In 2018, a Florida District Court imposed a fine of $9.1 million against two law firms for filing 1,000 frivolous claims in over 3,700 lawsuits against tobacco companies without investigating the facts to support such claims.

Why Do Frivolous Lawsuits Persist?

Although federal and state laws exist to preclude or deter the filing and prosecution of frivolous lawsuits, such laws are not always up to the task. There are several reasons for these shortcomings.

1. Safe Harbor

Rule 11 of the Federal Rules of Civil Procedure precludes a defendant from filing a motion for sanctions until 21 days after a frivolous pleading is served, during which time the pleading can be withdrawn or corrected. Accordingly, the mere filing of the frivolous pleading itself is not sanctionable; only the continued prosecution of the suit after 21 days warrants sanctions.

Despite this safe harbor, the filing of a suit itself be harmful. Since a suit is a matter of public record, it can cause a defendant humiliation and embarrassment. The suit itself can become part of the defendant’s credit record or prevent the closing of a business or real estate deal.

Moreover, as former Justice Antonin Scalia opined in his dissent to the adoption of the Rule 11 “Safe Harbor:

“Baseless filing puts the machinery of justice in motion, burdening courts and individuals alike with needless expense and delay. Even if the careless litigant quickly dismisses the action, the harm triggering Rule 11’s concerns has already occurred.”

146 F.R.D. 401, 508 (1993)

Indeed, a defendant cannot simply wait for the plaintiff to decide whether to continue the prosecution of a filed suit. Under Federal Rule 12, a responsive pleading must be filed within 21 days. This deadline necessarily requires that the defendant incur the expense of legal representation to investigate and defend the suit so a responsive pleading can be timely filed.

Even as to a frivolous suit, an end to harassment, humiliation and defense costs thus can provide leverage for a settlement for at least 21 days. For many plaintiffs, this 21-day period may be all the time that is needed to make a claim worthwhile.

2. Lenience For Pro Se Plaintiffs

Many lawsuits are filed by plaintiffs without the benefit of legal counsel or pro se. Typically, such plaintiffs have endeavored, without success, to find affordable legal representation.

While sanctions for frivolous lawsuits are available as to a pro se plaintiff, jurisprudence has held that in determining whether to impose sanctions on a party proceeding pro se, “the court may consider the special circumstances of litigants who are untutored in the law.” Maduakolam v. Columbia Univ., 866 F.2d 53, 56 (2d Cir. 1989). For an unsophisticated pro se plaintiff, therefore, sanctions may not always be available as a deterrent for a frivolous claim.

3. The Bar To Frivolous Litigation Can Be Easy To Overcome

As set forth above, the line between frivolous and non-frivolous claims can be thin. Under certain circumstances, little is needed to defend an accusation that a claim is frivolous. As noted in the 1993 Comments to Rule 11:

“… the extent to which a litigant has researched the issues and found some support for its theories even in minority opinions, in law review articles, or through consultation with other attorneys should certainly be taken into account in determining whether [Rule 11] has been violated. Although arguments for a change of law are not required to be specifically so identified, a contention that is so identified should be viewed with greater tolerance under the rule.”

For some claims, this low bar provides little deterrent to the filing of a frivolous claim which is close to the line. An attorney can simply cite some obscure reference to support the questionable claim.  

4. A Lawyer Doesn’t Know What He/She Doesn’t Know

Lawyers can research the law and investigate the facts and still get it horribly wrong as to whether a claim has merit. This is more apt to happen with attorneys who (1) are inexperienced, (2) venture into an unfamiliar area of the law, or (3) rush to meet a statute of limitations.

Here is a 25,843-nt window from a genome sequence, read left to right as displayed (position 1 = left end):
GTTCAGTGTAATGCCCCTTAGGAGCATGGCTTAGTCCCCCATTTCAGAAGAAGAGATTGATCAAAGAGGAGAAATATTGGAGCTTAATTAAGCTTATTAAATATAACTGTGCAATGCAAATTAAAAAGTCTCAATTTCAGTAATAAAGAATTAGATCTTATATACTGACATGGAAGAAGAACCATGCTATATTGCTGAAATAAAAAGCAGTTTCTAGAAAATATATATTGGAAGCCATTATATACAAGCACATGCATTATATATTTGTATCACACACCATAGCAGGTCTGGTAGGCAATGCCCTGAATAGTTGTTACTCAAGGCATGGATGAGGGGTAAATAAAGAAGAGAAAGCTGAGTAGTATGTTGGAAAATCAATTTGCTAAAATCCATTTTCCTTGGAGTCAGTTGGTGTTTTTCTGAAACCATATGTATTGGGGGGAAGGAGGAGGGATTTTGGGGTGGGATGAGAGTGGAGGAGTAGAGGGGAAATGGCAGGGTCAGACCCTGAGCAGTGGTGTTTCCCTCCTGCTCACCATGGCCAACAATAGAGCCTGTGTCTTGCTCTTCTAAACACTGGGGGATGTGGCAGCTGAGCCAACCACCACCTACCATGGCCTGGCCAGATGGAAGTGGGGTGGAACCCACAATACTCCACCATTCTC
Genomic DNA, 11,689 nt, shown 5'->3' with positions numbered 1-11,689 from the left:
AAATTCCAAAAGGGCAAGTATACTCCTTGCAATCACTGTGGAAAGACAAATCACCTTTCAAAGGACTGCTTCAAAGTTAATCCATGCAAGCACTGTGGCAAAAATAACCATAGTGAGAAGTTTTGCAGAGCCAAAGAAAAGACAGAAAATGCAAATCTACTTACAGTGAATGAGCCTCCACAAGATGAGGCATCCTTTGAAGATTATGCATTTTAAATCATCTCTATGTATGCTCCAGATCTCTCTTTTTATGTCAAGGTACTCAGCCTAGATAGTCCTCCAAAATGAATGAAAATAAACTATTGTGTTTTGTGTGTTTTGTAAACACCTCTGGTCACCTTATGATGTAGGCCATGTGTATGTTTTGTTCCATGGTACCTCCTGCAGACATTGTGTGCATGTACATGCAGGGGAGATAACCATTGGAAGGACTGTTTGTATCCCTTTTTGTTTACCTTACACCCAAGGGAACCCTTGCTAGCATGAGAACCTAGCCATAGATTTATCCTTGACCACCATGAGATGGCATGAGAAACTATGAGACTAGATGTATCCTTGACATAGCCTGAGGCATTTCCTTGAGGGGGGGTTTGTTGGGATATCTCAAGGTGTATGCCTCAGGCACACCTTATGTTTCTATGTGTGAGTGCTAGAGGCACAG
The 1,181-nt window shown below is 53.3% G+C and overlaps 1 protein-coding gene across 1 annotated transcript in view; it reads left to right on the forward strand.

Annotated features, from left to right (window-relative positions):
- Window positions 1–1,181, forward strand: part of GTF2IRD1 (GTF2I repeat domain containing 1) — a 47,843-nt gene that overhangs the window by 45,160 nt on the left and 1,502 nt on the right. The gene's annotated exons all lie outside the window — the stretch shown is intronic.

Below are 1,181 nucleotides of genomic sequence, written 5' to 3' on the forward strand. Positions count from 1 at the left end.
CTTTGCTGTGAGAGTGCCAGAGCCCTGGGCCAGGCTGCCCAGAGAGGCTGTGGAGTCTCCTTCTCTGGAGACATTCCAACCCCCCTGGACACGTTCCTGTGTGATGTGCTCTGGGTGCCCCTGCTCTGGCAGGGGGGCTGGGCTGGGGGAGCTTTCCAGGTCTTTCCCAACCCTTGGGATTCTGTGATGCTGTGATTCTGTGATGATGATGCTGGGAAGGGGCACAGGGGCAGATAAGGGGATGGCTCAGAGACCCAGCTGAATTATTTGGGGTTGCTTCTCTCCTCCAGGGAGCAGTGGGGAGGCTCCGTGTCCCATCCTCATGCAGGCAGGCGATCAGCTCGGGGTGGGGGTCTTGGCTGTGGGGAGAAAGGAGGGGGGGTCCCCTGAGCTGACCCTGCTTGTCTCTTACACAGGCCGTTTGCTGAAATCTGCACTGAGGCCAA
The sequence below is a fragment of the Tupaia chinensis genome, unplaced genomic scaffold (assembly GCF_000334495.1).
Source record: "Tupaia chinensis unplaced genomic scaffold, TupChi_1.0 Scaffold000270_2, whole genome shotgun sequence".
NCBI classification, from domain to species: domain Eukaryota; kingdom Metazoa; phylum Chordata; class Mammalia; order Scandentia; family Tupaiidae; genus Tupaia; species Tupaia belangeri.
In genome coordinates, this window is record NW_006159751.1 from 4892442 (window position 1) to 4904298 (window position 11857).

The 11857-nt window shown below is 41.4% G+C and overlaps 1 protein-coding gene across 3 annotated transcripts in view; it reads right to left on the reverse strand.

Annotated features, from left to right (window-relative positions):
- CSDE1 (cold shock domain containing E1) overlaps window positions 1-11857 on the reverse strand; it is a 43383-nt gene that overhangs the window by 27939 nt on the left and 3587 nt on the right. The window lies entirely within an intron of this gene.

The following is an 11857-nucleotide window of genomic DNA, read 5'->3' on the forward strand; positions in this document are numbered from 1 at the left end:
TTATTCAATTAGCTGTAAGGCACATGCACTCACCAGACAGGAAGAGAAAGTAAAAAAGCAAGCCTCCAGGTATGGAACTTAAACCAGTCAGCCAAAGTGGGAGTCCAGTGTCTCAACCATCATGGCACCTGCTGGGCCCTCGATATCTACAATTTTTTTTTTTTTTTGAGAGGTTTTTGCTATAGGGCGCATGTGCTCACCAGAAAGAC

Experience has taught the author that no case is more frustrating or costly than the one brought by a lawyer who does not know what he or she is doing.

5. Reluctant Judges

Ultimately, a judge is the final arbiter of (1) whether a plaintiff or legal counsel should be punished for filing a frivolous suit, and (2) whether the suit should be dismissed for failing to state a claim. For various reasons, some judges are reluctant to issue sanctions or order early dismissal.

For suits before such reluctant judges, a plaintiff may believe there is nothing to fear from filing such a suit. At the very least, the plaintiff may determine the potential benefit of the suit — a quick settlement — outweighs the potential risk of sanctions.

6. Principle

For some claimants, a lawsuit is more about principle than money. Practicality, including the possibility of sanctions, is often cast aside in favor of the principle motivating the lawsuit.

The principle motivating a frivolous lawsuit may be noble, such as the exposure of unethical behavior. More often, the principle motivating such a lawsuit is ignoble and petty, such as revenge or interference.

7. The Cost of Seeking Sanctions

Under most federal and state laws, punishment of a plaintiff or legal counsel for a frivolous suit is not automatic. Generally, the defendant must file a motion or claim to obtain reimbursement for the fees and incurred in defending the suit.

This hurdle presents a cost -benefit dilemma – is it better (1) to incur additional expenses in pursuing a motion or claim for reimbursement, or (2) to simply stop the bleeding. The second option may be the optimal choice especially if (1) the chances the motion or claim will be denied by the judge are substantial, or (2) collectability of reimbursement is problematic.


The unfortunate reality is frivolous lawsuits are filed too often, and must be defended. So, how do businesses minimize the risks presented by such lawsuits? There are a few options to consider.

1. Insurance

Many liability insurance policies provide for defense costs in addition to indemnity. Transferring the risk of defense costs to an insurer is often reason enough to acquire such a policy.

2. Mediation Agreement

For contractual arrangements, a clause providing for mediation as a condition precedent to filing suit can provide an opportunity to talk with a potential claimant before a suit is filed. Especially as to a pro se claimant or misinformed lawyer, mediation with an experienced mediator may be able to preempt a frivolous lawsuit.

3. Strategic Asset Protection Plan

A deep pocket can be an attractive incentive to file a frivolous lawsuit. A corporate or wealth structure which lawfully separates and insulates pockets can make such a suit less attractive.

Robert G. Chadwick, Jr. frequently speaks to non-profit organizations regarding labor & employment issues. To contact him for a speaking engagement please e-mail him at rchadwick@realclearcounsel.com